• Bright Starlet



Bright Starlet

LOS ANGELES, Aug 10 – At the age of 26, Sharon Tate was considered one of Hollywood’s most promising young starlets, even though her television and film appearances were not primarily in leading roles.

A tall, slender woman with blond hair and brown eyes, Miss Tate appeared in the television series “Beverly Hillbillies” and “Petticoat Junction,” and in a number of films, including “The Valley of the Dolls.”

In an acting career that began in 1963, she also had roles in “The Americanization of Emily,” “The Sandpiper,” “Fearless Vampire Killers,” “The Wrecking Crew,” “The Wheeler Dealers” and “13.”

Last year, in a poll of movie exhibitors taken by the Motion Picture Herald, Miss Tate was named a runner-up to Lynn Redgrave as the top “Star of Tomorrow.”

Born in Dallas, the daughter of an Army officer, Miss Tate traveled extensively with her family, residing in San Francisco, the state of Washington, Washington D.C., and Verona, Italy, where she attended high school.

As a teen-ager, she won a number of beauty contests, claiming the titles of Miss Richland, Wash., at 16, and Miss Autorama at 17. At Vicenza America High School in Verona, she was chosen Homecoming Queen and Queen of the Senior Prom.

Miss Tate went to Hollywood in 1963 and, after making several television commercials, was signed to a seven-year acting contract by Martin Ransohoff, head of Filmways, Inc. She later studied under Lee Strasberg at the Actors Studio in New York.

Her first film appearance was in the French-made “13” in which she portrayed a chillingly beautiful but expressionless girl engaged in witchcraft.

After her second film, “Don’t Make Waves,” in which she played a deadpan skydiver, she was introduced to the Polish director Roman Polanski, who put her in “The Vampire Killers,” a spoof of horror movies.

Miss Tate and Mr. Polanski were married in 1967.

Miss Tate co-starred with Dean Martin in “The Wrecking Crew,” which was released last year. The film received bad-to-moderate notices, but Vincent Canby, in a review for the New York Times, wrote, “The only nice thing is Sharon Tate, a tall, really great-looking girl who, for most of the movie, wanders around wearing glasses.”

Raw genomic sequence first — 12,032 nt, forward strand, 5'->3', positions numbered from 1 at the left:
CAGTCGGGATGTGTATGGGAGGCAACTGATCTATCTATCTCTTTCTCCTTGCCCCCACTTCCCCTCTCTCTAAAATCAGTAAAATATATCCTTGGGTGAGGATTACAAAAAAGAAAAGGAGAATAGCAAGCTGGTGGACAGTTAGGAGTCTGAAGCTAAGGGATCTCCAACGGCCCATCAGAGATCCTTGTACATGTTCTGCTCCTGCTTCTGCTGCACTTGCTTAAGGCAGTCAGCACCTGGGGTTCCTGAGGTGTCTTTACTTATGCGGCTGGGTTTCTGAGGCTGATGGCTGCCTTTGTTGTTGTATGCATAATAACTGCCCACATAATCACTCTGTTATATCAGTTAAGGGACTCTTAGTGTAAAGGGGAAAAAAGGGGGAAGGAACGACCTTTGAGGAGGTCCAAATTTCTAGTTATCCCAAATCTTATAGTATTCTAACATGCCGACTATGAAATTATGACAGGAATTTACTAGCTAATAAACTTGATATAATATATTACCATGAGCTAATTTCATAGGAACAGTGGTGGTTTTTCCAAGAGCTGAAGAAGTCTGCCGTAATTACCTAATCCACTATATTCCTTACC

In “The Valley of the Dolls,” the 20th Century-Fox film made from the best-selling novel by Jacqueline Susann, Miss Tate portrayed Jennifer, one of several women unsuccessful in show business.

Miss Folger, who attended Santa Catalina School for women near Carmel, Calif., and was graduated from Radcliffe College, had become active in social welfare causes in the Los Angeles area about six months ago, according to her father.

Miss Folger was a business partner of another of the victims, Jay Sebring, and international hair stylist who had salons in Hollywood, New York, London and San Francisco. He was 35.

Miss Tate was one of Mr. Sebring’s customers, and the two had been engaged to marry a number of years ago. In an interview in 1966, Miss Tate said that she had not married Mr. Sebring because she was “not organized” and “not ready for wifehood.”

The fourth victim identified by the police yesterday, Voyteck Frykowski, 37 was a Polish writer and photographer associated with Mr. Polanski. He worked on the latter’s film “Knife in the Water.”

The macabre character of the killing held a tragically ironic parallel in the themes of Roman Polanski’s films, known for their suspense and shockingly macabre quality. The films included “Rosemary’s Baby,” “Knife in the Water,” and “Compulsion.”

Abigail Folger, another of the victims, was the 26-year-old daughter of Mr. and Mrs. Peter Folger, of Woodside, Calif. Her father is president of the Folger Coffee Company, a subsidiary of Procter & Gamble, Inc.

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